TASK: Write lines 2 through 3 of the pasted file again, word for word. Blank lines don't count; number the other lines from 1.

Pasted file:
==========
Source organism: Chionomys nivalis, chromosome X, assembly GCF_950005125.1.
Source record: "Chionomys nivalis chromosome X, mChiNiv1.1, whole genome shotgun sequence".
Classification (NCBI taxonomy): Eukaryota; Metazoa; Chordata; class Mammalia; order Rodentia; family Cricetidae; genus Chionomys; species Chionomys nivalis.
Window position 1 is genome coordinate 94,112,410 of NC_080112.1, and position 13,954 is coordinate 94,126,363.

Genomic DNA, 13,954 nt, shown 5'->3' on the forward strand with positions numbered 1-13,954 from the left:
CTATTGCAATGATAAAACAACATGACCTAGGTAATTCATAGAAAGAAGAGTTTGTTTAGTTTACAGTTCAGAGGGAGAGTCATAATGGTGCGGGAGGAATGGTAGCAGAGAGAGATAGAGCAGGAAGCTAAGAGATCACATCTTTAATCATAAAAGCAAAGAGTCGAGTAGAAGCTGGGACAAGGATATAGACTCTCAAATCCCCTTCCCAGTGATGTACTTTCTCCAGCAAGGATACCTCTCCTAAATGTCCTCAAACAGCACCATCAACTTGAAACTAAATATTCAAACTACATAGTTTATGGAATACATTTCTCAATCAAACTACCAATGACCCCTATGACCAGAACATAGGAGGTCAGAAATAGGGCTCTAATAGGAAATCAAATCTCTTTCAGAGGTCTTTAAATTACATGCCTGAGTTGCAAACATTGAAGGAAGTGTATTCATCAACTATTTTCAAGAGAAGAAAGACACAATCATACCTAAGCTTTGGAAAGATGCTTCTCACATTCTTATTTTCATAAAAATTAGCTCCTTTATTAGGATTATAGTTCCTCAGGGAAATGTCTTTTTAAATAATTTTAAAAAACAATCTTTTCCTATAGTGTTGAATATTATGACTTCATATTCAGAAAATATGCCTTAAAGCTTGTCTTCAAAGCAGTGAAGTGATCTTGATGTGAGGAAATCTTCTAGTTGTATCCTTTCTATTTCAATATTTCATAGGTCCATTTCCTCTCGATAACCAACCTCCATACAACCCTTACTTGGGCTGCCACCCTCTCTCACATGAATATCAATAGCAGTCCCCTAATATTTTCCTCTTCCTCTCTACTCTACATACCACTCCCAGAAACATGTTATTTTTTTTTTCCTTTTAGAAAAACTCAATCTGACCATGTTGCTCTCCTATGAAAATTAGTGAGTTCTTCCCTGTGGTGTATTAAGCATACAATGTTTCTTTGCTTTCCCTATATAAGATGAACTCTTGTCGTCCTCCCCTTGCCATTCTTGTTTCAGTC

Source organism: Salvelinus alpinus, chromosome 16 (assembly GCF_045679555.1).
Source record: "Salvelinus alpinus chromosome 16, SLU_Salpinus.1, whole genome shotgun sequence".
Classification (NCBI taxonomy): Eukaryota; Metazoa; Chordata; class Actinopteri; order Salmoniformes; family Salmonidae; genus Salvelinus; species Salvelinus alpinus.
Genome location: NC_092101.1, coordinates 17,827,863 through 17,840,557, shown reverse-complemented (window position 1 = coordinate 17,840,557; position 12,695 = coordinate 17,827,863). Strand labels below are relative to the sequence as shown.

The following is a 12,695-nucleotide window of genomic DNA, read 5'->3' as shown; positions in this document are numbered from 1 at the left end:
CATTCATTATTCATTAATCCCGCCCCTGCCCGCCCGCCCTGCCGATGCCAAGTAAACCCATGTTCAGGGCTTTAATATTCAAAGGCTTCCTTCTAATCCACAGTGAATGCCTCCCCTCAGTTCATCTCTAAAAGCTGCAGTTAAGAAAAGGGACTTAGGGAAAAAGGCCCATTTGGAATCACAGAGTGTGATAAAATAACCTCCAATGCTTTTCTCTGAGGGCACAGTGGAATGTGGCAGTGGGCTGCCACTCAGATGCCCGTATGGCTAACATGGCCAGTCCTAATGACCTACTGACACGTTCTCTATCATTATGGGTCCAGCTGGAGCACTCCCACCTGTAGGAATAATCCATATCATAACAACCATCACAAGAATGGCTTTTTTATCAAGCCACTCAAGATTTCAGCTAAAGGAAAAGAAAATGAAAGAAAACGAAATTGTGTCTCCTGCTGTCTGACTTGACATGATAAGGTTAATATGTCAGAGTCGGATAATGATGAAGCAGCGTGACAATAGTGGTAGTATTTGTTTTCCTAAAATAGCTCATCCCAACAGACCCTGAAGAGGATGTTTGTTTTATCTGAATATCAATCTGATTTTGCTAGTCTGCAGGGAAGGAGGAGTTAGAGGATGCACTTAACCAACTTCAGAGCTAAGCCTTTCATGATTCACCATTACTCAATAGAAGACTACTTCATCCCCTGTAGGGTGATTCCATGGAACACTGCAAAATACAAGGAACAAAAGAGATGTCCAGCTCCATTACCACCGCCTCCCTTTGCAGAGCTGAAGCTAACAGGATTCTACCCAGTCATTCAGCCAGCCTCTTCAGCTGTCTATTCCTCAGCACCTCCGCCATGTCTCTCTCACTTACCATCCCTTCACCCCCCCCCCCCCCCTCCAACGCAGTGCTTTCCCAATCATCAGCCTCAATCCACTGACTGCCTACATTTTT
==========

Source record: "Chionomys nivalis chromosome X, mChiNiv1.1, whole genome shotgun sequence".
Classification (NCBI taxonomy): Eukaryota; Metazoa; Chordata; class Mammalia; order Rodentia; family Cricetidae; genus Chionomys; species Chionomys nivalis.